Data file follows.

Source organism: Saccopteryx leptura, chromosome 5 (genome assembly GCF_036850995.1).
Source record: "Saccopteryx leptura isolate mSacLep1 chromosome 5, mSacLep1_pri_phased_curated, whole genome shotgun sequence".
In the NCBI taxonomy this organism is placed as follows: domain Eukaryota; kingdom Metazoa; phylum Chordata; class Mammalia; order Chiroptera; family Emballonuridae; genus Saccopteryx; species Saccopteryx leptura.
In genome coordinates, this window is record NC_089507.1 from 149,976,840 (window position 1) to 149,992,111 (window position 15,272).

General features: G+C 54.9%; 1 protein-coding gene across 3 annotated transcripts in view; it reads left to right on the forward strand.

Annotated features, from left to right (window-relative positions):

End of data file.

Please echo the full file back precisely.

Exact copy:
Source organism: Saccopteryx leptura, chromosome 5 (genome assembly GCF_036850995.1).
Source record: "Saccopteryx leptura isolate mSacLep1 chromosome 5, mSacLep1_pri_phased_curated, whole genome shotgun sequence".
In the NCBI taxonomy this organism is placed as follows: domain Eukaryota; kingdom Metazoa; phylum Chordata; class Mammalia; order Chiroptera; family Emballonuridae; genus Saccopteryx; species Saccopteryx leptura.
In genome coordinates, this window is record NC_089507.1 from 149,976,840 (window position 1) to 149,992,111 (window position 15,272).

General features: G+C 54.9%; 1 protein-coding gene across 3 annotated transcripts in view; it reads left to right on the forward strand.

Annotated features, from left to right (window-relative positions):